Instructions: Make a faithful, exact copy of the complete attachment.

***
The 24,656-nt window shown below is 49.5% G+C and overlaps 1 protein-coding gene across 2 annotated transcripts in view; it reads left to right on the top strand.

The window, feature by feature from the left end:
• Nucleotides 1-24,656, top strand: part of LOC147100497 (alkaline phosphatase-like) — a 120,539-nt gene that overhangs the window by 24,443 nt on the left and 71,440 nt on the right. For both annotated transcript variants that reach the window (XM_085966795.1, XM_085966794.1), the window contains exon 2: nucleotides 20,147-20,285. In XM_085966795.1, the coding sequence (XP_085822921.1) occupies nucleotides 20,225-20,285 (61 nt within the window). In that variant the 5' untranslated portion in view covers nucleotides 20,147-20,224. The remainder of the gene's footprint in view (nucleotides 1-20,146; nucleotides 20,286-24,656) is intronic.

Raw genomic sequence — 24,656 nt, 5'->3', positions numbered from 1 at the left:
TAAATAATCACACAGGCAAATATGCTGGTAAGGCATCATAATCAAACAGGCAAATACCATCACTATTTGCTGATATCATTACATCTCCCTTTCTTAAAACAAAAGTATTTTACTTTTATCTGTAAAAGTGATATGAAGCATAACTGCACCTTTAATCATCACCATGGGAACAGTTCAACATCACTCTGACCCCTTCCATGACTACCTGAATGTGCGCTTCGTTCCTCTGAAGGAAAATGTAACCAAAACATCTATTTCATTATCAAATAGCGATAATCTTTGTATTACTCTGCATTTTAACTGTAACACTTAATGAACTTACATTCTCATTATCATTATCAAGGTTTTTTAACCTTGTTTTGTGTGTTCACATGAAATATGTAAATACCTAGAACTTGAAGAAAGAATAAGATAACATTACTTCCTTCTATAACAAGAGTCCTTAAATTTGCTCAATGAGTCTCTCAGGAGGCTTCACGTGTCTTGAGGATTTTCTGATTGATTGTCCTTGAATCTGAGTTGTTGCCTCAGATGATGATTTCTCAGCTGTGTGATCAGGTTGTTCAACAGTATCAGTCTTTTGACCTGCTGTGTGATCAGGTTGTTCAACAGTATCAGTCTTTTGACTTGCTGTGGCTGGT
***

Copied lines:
The 24,656-nt window shown below is 49.5% G+C and overlaps 1 protein-coding gene across 2 annotated transcripts in view; it reads left to right on the top strand.

The window, feature by feature from the left end:
• Nucleotides 1-24,656, top strand: part of LOC147100497 (alkaline phosphatase-like) — a 120,539-nt gene that overhangs the window by 24,443 nt on the left and 71,440 nt on the right. For both annotated transcript variants that reach the window (XM_085966795.1, XM_085966794.1), the window contains exon 2: nucleotides 20,147-20,285. In XM_085966795.1, the coding sequence (XP_085822921.1) occupies nucleotides 20,225-20,285 (61 nt within the window). In that variant the 5' untranslated portion in view covers nucleotides 20,147-20,224. The remainder of the gene's footprint in view (nucleotides 1-20,146; nucleotides 20,286-24,656) is intronic.

Raw genomic sequence — 24,656 nt, 5'->3', positions numbered from 1 at the left:
TAAATAATCACACAGGCAAATATGCTGGTAAGGCATCATAATCAAACAGGCAAATACCATCACTATTTGCTGATATCATTACATCTCCCTTTCTTAAAACAAAAGTATTTTACTTTTATCTGTAAAAGTGATATGAAGCATAACTGCACCTTTAATCATCACCATGGGAACAGTTCAACATCACTCTGACCCCTTCCATGACTACCTGAATGTGCGCTTCGTTCCTCTGAAGGAAAATGTAACCAAAACATCTATTTCATTATCAAATAGCGATAATCTTTGTATTACTCTGCATTTTAACTGTAACACTTAATGAACTTACATTCTCATTATCATTATCAAGGTTTTTTAACCTTGTTTTGTGTGTTCACATGAAATATGTAAATACCTAGAACTTGAAGAAAGAATAAGATAACATTACTTCCTTCTATAACAAGAGTCCTTAAATTTGCTCAATGAGTCTCTCAGGAGGCTTCACGTGTCTTGAGGATTTTCTGATTGATTGTCCTTGAATCTGAGTTGTTGCCTCAGATGATGATTTCTCAGCTGTGTGATCAGGTTGTTCAACAGTATCAGTCTTTTGACCTGCTGTGTGATCAGGTTGTTCAACAGTATCAGTCTTTTGACTTGCTGTGGCTGGT